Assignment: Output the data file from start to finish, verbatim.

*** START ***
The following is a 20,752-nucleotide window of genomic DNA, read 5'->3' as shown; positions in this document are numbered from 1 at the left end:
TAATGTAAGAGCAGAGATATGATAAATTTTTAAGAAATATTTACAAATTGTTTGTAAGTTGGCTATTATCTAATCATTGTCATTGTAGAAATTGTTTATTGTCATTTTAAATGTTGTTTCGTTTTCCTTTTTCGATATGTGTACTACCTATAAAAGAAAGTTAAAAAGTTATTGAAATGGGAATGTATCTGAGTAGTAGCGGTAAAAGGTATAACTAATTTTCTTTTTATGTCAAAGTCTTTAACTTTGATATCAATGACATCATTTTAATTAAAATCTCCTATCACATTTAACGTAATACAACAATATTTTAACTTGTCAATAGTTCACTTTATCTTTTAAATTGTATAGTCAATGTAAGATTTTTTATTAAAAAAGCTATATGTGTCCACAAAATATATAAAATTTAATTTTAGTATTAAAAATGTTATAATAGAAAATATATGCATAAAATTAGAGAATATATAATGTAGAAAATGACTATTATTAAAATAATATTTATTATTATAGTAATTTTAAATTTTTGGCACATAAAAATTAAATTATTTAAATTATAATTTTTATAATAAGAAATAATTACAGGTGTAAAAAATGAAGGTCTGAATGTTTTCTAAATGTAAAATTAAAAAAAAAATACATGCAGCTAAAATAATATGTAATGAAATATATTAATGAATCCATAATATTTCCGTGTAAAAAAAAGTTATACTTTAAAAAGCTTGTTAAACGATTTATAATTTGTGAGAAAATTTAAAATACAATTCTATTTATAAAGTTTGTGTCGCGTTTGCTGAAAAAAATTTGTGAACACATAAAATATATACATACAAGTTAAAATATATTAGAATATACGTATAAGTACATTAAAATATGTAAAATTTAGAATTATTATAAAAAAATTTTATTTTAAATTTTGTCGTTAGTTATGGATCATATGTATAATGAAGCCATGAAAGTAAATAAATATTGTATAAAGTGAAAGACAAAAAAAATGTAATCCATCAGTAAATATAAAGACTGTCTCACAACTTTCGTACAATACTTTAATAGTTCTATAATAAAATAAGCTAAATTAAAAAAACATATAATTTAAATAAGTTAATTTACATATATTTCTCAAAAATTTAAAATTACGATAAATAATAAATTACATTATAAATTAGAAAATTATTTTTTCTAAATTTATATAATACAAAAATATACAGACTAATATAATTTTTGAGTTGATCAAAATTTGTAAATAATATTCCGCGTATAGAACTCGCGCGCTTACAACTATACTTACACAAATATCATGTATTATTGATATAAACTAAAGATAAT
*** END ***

The following is a 20,752-nucleotide window of genomic DNA, read 5'->3' as shown; positions in this document are numbered from 1 at the left end:
TAATGTAAGAGCAGAGATATGATAAATTTTTAAGAAATATTTACAAATTGTTTGTAAGTTGGCTATTATCTAATCATTGTCATTGTAGAAATTGTTTATTGTCATTTTAAATGTTGTTTCGTTTTCCTTTTTCGATATGTGTACTACCTATAAAAGAAAGTTAAAAAGTTATTGAAATGGGAATGTATCTGAGTAGTAGCGGTAAAAGGTATAACTAATTTTCTTTTTATGTCAAAGTCTTTAACTTTGATATCAATGACATCATTTTAATTAAAATCTCCTATCACATTTAACGTAATACAACAATATTTTAACTTGTCAATAGTTCACTTTATCTTTTAAATTGTATAGTCAATGTAAGATTTTTTATTAAAAAAGCTATATGTGTCCACAAAATATATAAAATTTAATTTTAGTATTAAAAATGTTATAATAGAAAATATATGCATAAAATTAGAGAATATATAATGTAGAAAATGACTATTATTAAAATAATATTTATTATTATAGTAATTTTAAATTTTTGGCACATAAAAATTAAATTATTTAAATTATAATTTTTATAATAAGAAATAATTACAGGTGTAAAAAATGAAGGTCTGAATGTTTTCTAAATGTAAAATTAAAAAAAAAATACATGCAGCTAAAATAATATGTAATGAAATATATTAATGAATCCATAATATTTCCGTGTAAAAAAAAGTTATACTTTAAAAAGCTTGTTAAACGATTTATAATTTGTGAGAAAATTTAAAATACAATTCTATTTATAAAGTTTGTGTCGCGTTTGCTGAAAAAAATTTGTGAACACATAAAATATATACATACAAGTTAAAATATATTAGAATATACGTATAAGTACATTAAAATATGTAAAATTTAGAATTATTATAAAAAAATTTTATTTTAAATTTTGTCGTTAGTTATGGATCATATGTATAATGAAGCCATGAAAGTAAATAAATATTGTATAAAGTGAAAGACAAAAAAAATGTAATCCATCAGTAAATATAAAGACTGTCTCACAACTTTCGTACAATACTTTAATAGTTCTATAATAAAATAAGCTAAATTAAAAAAACATATAATTTAAATAAGTTAATTTACATATATTTCTCAAAAATTTAAAATTACGATAAATAATAAATTACATTATAAATTAGAAAATTATTTTTTCTAAATTTATATAATACAAAAATATACAGACTAATATAATTTTTGAGTTGATCAAAATTTGTAAATAATATTCCGCGTATAGAACTCGCGCGCTTACAACTATACTTACACAAATATCATGTATTATTGATATAAACTAAAGATAAT